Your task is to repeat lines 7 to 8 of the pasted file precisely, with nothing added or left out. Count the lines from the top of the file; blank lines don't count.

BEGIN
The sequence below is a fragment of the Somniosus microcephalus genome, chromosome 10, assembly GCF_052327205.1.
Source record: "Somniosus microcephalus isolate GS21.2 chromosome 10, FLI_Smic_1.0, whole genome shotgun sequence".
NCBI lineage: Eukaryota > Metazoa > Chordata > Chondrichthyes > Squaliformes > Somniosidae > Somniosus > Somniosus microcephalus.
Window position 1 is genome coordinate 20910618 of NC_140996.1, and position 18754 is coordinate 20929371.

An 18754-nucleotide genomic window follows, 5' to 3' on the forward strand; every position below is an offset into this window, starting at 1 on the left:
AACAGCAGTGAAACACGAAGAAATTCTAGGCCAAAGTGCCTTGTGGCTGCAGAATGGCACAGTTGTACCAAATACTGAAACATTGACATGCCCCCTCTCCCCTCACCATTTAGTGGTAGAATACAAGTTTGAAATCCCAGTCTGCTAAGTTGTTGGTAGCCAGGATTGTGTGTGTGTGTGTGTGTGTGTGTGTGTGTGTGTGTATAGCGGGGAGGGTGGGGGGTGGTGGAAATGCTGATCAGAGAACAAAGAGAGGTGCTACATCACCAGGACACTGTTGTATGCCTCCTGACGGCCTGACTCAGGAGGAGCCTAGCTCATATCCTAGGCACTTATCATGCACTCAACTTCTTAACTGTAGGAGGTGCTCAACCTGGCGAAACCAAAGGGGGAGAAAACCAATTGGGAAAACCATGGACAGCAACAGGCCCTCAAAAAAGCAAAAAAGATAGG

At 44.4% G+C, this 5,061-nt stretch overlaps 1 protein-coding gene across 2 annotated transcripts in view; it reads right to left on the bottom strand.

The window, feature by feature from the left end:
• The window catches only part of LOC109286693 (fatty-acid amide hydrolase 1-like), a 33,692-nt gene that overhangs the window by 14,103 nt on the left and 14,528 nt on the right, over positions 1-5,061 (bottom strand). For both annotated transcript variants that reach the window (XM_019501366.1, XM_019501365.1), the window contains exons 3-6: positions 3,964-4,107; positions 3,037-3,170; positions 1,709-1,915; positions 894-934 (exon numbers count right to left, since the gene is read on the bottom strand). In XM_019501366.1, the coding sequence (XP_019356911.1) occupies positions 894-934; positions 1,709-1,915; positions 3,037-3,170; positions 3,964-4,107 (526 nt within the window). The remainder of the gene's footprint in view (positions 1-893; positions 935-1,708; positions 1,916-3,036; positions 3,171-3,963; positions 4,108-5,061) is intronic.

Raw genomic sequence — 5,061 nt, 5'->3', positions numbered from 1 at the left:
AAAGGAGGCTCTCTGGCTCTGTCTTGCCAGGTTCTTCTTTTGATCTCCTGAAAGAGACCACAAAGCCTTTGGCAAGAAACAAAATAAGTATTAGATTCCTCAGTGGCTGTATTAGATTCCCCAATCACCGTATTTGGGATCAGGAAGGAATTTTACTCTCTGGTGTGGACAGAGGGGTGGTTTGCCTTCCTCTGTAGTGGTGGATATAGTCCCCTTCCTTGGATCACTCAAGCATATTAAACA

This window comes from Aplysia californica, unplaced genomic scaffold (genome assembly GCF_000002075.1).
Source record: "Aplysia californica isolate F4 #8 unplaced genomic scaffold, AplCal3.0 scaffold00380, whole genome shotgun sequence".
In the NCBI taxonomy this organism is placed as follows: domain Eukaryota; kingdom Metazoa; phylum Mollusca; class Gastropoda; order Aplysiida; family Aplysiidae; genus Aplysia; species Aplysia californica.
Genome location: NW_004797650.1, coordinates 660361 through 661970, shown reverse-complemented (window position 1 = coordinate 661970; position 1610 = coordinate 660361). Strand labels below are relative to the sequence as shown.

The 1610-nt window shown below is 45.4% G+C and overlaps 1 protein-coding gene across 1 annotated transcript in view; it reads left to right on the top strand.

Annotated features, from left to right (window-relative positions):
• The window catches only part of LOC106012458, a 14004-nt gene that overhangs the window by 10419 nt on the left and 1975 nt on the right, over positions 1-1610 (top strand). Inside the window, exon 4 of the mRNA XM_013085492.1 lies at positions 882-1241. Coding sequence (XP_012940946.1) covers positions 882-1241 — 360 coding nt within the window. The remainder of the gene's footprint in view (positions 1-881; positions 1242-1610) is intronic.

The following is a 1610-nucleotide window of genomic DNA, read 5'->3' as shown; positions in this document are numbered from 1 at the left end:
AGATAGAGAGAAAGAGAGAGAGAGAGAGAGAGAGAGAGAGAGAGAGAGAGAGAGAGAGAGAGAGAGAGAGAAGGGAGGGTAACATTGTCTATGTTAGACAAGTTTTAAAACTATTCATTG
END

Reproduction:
At 44.4% G+C, this 5,061-nt stretch overlaps 1 protein-coding gene across 2 annotated transcripts in view; it reads right to left on the bottom strand.

The window, feature by feature from the left end: